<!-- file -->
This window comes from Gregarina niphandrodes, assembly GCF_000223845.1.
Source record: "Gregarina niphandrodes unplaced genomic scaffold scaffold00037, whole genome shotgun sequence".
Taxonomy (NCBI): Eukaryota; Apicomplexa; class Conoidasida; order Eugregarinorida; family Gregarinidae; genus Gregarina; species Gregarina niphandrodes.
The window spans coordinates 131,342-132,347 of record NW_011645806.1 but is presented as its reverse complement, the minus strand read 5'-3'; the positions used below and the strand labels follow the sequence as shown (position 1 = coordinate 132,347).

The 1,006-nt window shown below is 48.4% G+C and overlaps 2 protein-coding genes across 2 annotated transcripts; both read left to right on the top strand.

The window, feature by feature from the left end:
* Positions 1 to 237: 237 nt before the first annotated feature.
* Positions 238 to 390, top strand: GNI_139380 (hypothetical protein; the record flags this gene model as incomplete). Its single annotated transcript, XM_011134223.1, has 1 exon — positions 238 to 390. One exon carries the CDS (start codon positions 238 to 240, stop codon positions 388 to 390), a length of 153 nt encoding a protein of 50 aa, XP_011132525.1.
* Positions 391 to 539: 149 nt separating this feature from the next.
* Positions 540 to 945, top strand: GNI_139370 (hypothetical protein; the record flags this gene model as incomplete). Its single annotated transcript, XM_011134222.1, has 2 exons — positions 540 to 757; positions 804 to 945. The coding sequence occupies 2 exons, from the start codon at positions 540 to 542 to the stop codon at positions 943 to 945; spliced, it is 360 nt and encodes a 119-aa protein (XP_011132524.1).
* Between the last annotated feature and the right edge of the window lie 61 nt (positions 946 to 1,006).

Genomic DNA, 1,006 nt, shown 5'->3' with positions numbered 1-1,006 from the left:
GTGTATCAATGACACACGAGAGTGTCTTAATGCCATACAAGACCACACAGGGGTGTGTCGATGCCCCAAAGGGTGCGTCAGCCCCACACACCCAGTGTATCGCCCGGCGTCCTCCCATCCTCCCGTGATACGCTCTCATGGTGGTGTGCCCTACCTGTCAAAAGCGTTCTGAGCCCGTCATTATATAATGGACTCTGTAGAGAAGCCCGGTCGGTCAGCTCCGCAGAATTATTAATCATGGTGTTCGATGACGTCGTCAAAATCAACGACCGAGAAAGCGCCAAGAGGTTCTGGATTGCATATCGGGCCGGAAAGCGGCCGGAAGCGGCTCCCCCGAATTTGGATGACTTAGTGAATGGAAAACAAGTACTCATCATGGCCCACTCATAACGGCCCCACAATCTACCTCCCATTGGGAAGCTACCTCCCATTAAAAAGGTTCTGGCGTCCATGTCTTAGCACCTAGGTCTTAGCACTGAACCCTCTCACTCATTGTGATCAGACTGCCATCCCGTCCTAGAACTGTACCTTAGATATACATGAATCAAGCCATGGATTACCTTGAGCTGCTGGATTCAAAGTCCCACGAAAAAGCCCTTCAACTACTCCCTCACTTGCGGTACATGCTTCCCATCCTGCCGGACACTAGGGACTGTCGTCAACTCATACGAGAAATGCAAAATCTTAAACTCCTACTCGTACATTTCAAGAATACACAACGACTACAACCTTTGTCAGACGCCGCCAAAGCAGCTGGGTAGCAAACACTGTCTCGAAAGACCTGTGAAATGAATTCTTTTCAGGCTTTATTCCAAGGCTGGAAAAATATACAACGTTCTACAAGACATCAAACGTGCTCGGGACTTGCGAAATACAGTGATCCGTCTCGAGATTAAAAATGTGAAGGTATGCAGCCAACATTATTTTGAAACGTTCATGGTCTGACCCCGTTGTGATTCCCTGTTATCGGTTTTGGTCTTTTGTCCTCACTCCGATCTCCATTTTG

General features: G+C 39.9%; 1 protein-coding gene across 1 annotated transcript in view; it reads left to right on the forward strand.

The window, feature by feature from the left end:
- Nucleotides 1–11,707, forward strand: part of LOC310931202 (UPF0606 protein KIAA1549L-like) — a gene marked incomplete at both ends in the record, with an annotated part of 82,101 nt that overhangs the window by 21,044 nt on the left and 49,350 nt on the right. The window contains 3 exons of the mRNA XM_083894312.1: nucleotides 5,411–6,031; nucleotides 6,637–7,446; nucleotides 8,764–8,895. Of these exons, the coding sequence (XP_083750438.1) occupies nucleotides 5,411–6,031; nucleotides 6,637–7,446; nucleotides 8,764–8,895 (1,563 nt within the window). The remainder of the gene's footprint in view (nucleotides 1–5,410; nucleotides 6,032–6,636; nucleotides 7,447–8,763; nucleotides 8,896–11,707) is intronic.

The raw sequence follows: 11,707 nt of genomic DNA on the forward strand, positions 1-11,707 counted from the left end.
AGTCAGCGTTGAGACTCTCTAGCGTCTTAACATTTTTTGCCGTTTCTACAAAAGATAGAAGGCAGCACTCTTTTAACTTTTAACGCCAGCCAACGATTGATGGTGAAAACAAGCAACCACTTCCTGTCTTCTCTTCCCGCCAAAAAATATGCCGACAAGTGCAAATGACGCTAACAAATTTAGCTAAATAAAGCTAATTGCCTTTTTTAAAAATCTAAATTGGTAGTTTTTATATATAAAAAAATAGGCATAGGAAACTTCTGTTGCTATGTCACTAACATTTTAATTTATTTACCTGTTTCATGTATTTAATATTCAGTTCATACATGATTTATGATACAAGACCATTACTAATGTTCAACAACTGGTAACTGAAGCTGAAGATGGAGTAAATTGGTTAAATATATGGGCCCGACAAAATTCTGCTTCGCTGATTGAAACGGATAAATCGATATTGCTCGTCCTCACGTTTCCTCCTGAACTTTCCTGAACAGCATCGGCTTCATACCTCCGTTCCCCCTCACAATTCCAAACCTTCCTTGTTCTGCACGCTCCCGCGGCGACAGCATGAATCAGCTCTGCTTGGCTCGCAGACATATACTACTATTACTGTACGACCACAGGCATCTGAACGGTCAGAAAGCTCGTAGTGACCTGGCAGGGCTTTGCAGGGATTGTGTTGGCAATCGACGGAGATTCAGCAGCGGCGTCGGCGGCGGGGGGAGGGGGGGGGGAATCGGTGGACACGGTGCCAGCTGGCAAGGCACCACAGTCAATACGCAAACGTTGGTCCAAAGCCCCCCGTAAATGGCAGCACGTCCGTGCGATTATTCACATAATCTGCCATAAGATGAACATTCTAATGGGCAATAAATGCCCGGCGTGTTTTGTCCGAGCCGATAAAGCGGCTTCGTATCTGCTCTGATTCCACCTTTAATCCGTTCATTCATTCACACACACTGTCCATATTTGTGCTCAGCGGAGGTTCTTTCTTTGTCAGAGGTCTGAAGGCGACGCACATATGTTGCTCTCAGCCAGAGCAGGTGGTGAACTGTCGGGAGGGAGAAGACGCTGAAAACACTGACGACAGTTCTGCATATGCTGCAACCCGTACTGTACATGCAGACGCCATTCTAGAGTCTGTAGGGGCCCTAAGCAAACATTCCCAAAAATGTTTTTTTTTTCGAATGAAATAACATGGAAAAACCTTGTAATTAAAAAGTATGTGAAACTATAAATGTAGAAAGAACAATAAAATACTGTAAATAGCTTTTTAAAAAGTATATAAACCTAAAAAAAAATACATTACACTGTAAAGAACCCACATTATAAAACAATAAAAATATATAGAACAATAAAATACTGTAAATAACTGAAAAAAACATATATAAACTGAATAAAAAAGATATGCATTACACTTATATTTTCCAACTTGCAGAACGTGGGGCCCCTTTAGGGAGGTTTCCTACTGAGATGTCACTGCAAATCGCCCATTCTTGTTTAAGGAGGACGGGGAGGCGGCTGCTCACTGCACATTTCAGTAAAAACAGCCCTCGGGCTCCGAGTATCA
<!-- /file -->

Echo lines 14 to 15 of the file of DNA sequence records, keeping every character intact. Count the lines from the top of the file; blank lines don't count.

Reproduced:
General features: G+C 39.9%; 1 protein-coding gene across 1 annotated transcript in view; it reads left to right on the forward strand.

The window, feature by feature from the left end: